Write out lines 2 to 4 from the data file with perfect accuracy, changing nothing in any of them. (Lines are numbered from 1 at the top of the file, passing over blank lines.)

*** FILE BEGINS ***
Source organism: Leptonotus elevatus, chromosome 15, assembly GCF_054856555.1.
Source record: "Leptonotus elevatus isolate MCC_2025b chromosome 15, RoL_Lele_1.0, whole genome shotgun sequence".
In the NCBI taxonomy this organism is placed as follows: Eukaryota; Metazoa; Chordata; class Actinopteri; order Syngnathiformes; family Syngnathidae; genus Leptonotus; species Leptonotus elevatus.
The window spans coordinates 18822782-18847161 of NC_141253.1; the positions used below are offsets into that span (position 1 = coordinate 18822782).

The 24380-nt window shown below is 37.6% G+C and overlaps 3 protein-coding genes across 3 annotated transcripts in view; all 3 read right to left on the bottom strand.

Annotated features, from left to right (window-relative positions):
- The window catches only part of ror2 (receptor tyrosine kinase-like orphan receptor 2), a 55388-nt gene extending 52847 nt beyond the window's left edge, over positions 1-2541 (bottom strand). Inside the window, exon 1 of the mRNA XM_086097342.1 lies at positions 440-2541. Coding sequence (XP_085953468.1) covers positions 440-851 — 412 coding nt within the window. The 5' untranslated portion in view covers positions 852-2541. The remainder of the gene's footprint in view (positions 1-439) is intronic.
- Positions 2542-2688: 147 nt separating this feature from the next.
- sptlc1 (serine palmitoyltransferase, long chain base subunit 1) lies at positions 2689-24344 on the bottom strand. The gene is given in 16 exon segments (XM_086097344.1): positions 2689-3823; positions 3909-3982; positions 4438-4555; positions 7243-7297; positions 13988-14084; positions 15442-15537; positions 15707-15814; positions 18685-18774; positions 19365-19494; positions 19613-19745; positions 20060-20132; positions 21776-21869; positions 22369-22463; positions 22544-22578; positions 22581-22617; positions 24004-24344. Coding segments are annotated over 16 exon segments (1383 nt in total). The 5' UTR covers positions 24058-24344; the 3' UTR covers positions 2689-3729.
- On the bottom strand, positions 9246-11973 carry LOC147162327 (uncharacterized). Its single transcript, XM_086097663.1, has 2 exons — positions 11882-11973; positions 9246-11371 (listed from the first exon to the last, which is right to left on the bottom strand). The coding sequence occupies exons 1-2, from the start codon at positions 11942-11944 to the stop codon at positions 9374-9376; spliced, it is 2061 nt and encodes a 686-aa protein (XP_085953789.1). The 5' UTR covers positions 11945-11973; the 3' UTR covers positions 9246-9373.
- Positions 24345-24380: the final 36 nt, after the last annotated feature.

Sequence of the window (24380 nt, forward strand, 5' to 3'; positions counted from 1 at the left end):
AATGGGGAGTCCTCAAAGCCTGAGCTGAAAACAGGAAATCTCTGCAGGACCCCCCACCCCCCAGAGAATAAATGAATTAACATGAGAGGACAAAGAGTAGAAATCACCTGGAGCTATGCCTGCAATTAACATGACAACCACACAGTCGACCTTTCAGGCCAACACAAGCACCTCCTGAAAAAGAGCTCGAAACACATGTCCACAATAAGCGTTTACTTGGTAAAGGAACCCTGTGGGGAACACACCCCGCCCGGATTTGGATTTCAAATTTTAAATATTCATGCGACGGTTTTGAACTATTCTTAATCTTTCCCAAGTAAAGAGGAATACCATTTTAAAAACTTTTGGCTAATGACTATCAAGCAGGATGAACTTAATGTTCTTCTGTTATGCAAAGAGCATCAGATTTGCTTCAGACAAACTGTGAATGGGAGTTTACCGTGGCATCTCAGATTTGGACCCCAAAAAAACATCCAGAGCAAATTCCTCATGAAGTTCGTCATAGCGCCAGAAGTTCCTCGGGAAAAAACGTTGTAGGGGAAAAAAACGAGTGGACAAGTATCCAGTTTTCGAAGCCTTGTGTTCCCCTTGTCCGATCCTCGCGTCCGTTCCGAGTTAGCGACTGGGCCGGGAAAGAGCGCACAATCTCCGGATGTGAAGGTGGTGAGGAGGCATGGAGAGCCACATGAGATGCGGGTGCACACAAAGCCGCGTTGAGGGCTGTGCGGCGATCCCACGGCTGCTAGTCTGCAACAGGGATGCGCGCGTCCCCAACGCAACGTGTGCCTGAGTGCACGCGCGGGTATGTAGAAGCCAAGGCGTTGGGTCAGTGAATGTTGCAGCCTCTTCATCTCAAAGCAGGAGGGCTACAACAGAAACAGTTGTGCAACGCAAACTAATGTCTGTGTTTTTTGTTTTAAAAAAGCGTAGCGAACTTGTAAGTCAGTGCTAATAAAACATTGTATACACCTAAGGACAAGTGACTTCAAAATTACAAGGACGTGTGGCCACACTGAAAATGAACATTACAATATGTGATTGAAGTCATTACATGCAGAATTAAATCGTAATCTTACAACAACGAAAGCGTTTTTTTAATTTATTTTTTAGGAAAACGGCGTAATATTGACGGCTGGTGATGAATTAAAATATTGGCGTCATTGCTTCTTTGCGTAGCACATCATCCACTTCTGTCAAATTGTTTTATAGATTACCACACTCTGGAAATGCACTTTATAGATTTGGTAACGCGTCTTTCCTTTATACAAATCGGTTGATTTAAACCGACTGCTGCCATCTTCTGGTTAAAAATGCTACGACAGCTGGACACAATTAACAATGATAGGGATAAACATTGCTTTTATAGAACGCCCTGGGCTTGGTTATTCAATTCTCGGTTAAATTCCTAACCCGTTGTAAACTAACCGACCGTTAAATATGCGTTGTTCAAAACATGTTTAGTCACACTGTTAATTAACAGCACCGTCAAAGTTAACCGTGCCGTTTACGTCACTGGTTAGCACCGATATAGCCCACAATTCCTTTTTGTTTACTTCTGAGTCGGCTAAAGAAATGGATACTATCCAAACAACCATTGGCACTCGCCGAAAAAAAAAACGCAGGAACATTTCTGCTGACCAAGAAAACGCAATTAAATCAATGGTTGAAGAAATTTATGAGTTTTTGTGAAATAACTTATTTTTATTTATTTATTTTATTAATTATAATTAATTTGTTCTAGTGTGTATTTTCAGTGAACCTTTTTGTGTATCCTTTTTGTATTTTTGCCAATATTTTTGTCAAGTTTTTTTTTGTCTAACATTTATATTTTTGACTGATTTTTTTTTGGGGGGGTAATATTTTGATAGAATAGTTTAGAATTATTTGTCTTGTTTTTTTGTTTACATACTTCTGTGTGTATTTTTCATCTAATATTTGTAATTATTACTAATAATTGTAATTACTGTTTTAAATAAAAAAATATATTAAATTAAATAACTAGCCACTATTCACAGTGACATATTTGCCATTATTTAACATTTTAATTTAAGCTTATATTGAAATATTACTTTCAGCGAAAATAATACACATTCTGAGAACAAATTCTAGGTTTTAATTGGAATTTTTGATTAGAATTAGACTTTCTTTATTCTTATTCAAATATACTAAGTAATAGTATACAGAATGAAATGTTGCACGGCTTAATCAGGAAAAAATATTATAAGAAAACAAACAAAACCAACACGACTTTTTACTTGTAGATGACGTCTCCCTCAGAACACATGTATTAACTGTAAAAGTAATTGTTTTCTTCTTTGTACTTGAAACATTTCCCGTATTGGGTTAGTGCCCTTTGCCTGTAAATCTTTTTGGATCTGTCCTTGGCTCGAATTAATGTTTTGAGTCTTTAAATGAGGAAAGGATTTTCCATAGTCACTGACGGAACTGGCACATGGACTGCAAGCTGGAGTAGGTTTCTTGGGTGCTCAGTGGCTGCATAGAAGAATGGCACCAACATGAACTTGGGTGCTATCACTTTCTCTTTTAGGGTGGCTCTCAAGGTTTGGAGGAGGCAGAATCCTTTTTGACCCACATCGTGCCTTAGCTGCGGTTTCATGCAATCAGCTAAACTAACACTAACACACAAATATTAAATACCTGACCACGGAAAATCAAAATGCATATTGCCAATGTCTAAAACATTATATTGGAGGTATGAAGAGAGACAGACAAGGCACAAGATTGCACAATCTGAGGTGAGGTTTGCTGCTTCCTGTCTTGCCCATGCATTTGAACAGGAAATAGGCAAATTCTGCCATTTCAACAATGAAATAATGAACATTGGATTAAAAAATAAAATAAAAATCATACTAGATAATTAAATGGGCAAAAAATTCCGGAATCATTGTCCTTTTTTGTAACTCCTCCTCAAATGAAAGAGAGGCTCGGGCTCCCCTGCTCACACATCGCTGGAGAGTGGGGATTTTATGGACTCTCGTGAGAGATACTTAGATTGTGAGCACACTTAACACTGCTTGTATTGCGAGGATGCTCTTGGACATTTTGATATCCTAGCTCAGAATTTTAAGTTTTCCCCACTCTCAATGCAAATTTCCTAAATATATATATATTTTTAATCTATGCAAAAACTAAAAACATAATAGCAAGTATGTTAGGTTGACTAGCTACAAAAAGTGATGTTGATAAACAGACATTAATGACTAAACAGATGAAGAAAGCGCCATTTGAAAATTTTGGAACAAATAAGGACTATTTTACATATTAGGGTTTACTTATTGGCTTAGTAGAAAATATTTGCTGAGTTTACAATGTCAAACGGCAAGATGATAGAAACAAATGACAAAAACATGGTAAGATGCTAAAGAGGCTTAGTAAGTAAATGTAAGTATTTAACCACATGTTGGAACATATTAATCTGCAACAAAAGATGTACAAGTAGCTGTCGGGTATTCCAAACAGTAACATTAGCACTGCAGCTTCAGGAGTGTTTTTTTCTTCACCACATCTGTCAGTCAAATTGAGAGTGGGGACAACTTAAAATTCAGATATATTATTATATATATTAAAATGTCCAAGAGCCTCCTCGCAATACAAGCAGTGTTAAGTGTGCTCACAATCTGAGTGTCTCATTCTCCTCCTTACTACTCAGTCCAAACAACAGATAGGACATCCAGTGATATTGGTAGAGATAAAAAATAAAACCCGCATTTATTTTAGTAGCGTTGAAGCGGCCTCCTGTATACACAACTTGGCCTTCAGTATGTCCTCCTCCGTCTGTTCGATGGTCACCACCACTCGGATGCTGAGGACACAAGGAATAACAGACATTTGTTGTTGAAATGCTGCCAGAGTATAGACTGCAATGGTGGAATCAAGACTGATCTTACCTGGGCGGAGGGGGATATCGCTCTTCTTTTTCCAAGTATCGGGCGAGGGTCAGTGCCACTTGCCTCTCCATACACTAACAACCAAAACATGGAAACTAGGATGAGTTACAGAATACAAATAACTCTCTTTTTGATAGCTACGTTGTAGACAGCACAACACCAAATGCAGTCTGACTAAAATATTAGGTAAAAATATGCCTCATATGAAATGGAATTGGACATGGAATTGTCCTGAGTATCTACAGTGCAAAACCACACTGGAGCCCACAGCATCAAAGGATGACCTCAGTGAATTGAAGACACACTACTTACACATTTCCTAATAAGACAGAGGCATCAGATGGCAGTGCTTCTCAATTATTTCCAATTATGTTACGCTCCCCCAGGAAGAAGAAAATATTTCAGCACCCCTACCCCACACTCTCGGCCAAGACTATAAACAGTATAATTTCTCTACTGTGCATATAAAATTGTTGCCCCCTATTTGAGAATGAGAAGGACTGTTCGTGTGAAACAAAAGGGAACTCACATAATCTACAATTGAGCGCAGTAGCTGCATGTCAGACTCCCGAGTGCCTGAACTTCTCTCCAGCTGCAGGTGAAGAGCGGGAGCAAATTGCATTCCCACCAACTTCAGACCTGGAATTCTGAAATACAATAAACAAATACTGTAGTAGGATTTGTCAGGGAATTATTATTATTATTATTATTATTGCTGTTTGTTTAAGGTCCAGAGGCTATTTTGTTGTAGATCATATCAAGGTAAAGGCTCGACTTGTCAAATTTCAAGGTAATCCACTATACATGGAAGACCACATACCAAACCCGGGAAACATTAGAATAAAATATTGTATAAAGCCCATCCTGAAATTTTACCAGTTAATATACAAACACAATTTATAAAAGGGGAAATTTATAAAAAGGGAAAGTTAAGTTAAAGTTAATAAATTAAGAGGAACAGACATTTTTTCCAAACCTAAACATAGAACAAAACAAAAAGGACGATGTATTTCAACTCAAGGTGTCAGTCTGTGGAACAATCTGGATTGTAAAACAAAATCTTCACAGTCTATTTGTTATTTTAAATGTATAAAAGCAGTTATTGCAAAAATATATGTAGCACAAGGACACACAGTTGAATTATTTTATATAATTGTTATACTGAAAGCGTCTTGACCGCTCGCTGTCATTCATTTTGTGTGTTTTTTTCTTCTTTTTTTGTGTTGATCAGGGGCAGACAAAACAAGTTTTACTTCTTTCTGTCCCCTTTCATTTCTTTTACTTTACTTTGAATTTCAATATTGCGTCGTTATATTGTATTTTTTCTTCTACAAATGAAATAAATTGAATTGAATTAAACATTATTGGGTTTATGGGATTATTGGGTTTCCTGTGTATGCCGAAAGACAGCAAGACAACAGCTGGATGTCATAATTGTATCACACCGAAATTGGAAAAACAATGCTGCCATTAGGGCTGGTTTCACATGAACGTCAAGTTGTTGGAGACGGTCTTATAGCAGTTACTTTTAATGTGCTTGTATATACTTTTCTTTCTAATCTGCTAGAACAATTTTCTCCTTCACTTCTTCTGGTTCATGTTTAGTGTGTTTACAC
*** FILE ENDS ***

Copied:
Source record: "Leptonotus elevatus isolate MCC_2025b chromosome 15, RoL_Lele_1.0, whole genome shotgun sequence".
In the NCBI taxonomy this organism is placed as follows: Eukaryota; Metazoa; Chordata; class Actinopteri; order Syngnathiformes; family Syngnathidae; genus Leptonotus; species Leptonotus elevatus.
The window spans coordinates 18822782-18847161 of NC_141253.1; the positions used below are offsets into that span (position 1 = coordinate 18822782).